“If the Left Behind books were just pulp novels injected with Christianity, then the Left Behind movie is just a disaster flick injected with the slightest, most infinitesimal amount of Christianity possible. This is, in one way, good—no one needs to be upset, or get angry, or be offended, or question their beliefs, or the beliefs of those around them, or anything, because the film takes no stance on anything. The film is so inept, confused, and involuted that there’s no danger of even accidentally cobbling together something that could necessitate a defense of Christianity.”
“Hollywood producers now know that American Christians feel that way about their faith—that Christians so desperately want to participate in the mainstream, that they’re tired of having sanctioned music that’s likeother music and movies like other movies and politicians like other politicians but always still being on the outside, that Christians just want to feel identified without having to carve out little alcoves or niche markets that exist alongside the Big Boys. And, now that they know it—that is, now that they know they can make back 5x their initial financial investment—they want to exploit that, by pumping out garbage (not moral garbage, just quality garbage), slapping the “Christian” label on it, and watching the dollars pour in.
They want churches to book whole theaters and take their congregations, want it to be a Youth Group event, want magazines like this one to publish Discussion Questions at the end of their reviews—want the system to churn churn away, all the while netting them cash, without ever having to have cared a shred about actual Christian belief.
They want to trick you into caring about the movie. Don’t.
(We tried to give the film zero stars, but our tech system won’t allow it.)”
Ouch. You know your movie and theology is bad when a mainstream mag like CT is saying they wish they could give you zero stars.
And while we’re at it, the images in this post are actual marketing images used on the movie’s official Facebook fan page. Such as this one:
I actually would assume that since Biblically we’re not going to be raptured, Satan would love it if more and more people fell for this movie’s theology and were lulled into believing it would actually happen. So wouldn’t he actually want more people to see it?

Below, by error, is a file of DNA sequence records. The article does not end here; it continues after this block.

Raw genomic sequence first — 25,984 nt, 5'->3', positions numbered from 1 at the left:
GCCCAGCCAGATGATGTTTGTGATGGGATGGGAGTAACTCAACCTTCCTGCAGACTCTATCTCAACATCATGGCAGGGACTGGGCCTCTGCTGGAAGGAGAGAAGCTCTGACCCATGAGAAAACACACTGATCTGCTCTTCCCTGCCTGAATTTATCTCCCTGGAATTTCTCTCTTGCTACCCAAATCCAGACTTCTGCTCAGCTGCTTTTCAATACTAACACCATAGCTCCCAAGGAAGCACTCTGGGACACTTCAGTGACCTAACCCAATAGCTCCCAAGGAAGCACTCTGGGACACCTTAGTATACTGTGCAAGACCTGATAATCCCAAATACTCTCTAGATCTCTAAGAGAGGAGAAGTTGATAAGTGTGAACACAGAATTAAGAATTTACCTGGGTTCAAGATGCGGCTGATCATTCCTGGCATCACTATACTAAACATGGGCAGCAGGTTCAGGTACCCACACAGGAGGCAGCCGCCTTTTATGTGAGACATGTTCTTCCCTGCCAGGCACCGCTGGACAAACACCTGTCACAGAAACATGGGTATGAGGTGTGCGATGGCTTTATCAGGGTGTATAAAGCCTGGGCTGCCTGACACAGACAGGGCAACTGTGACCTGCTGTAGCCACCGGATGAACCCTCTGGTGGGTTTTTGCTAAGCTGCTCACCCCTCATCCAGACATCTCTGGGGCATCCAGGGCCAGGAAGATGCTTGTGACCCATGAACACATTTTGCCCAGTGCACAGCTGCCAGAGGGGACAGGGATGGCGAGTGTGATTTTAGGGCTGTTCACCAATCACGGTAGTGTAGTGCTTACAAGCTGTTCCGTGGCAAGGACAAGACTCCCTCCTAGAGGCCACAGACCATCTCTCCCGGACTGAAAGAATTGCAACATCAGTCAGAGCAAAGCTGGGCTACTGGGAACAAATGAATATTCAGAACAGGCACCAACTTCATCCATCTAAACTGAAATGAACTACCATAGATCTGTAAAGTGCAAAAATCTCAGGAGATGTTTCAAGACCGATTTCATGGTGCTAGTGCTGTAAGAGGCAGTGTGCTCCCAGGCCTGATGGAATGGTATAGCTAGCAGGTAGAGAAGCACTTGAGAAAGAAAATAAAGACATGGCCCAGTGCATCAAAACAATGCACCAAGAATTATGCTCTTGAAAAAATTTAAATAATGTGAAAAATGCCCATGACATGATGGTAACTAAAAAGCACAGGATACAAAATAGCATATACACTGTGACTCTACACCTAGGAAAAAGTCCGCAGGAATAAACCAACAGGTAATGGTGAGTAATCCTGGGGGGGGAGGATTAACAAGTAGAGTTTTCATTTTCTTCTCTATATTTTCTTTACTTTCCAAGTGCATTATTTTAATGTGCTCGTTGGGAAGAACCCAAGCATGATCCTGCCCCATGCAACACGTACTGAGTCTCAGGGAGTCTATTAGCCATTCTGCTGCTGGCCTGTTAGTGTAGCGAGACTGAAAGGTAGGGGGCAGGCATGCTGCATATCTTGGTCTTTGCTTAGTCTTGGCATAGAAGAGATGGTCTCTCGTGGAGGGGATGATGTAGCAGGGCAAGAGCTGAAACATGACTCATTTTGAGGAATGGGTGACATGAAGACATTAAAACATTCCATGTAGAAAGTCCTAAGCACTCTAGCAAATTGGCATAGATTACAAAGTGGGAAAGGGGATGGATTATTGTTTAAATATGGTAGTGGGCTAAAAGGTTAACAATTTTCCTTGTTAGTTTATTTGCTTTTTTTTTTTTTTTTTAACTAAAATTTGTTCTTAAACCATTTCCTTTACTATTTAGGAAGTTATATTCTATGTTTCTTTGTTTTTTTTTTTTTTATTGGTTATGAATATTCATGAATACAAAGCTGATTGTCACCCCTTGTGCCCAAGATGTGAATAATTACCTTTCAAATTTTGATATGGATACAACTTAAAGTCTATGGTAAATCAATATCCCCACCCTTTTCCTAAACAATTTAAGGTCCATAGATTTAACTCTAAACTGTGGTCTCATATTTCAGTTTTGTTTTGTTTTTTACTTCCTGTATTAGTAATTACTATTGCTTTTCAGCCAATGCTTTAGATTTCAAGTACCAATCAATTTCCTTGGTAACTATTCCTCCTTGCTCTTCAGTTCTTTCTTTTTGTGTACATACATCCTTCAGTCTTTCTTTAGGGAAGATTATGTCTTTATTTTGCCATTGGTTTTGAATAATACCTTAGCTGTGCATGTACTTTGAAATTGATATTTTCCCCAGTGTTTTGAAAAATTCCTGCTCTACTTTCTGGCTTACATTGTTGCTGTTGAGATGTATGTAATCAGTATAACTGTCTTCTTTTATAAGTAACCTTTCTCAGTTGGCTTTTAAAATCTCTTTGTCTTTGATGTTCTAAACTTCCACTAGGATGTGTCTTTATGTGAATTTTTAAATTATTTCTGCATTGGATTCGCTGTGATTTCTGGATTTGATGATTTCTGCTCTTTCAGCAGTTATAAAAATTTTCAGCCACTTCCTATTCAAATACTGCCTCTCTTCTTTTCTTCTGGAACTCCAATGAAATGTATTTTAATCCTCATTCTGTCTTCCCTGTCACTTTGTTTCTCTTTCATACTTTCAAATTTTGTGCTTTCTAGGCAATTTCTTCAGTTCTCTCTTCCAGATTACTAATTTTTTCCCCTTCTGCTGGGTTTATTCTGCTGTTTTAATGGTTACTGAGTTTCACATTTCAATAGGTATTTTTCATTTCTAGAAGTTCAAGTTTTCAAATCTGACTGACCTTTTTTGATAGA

Here’s a comment about that one:
There is nothing in the Scriptures that prohibits the good-natured enjoyment of schlocky B-movies, no reason faith-driven audiences can’t have a “Showgirls” or an “Army of Darkness” to call their own. Had the filmmakers embraced even a little bit of the plentiful camp value here, “Left Behind” at least could have been entertaining. As it stands, only the cheeky marketing person who thought to quote Satan in the film’s ads seems to have really understood what this pic’s proper tone should have been, Film Review: ‘Left Behind’, Andrew Barker, Variety.
And then there’s this one:
Notice the subtle implication that the rapture is the same as judgment day. Take your young child with you to see this movie. Actually, I honestly still have no idea how to interpret the thoughts and logic and what exactly is being conveyed by this photo…
Anyway, here’s more commentary:
“With a “Sharknado”-inspired visual style and a deeply weary lead performance from Nicolas Cage, “Left Behind” is cheap-looking, overwrought kitsch of the most unintentionally hilarious order, its eschatological bent representing its only real shot at box office redemption. The film hits theaters this weekend, but as for when believers can expect to see the tenets of their faith reflected with any sort of sophistication or intelligence in a mainstream genre film, we still know neither the day nor the hour.” Film Review: ‘Left Behind’, Andrew Barker, Variety.
Anyway, I could go on and on, but you get the idea. These are comments that made me chuckle or groan.
What are some you’ve found?
Have you seen the movie yet? Does it live down to all the hype?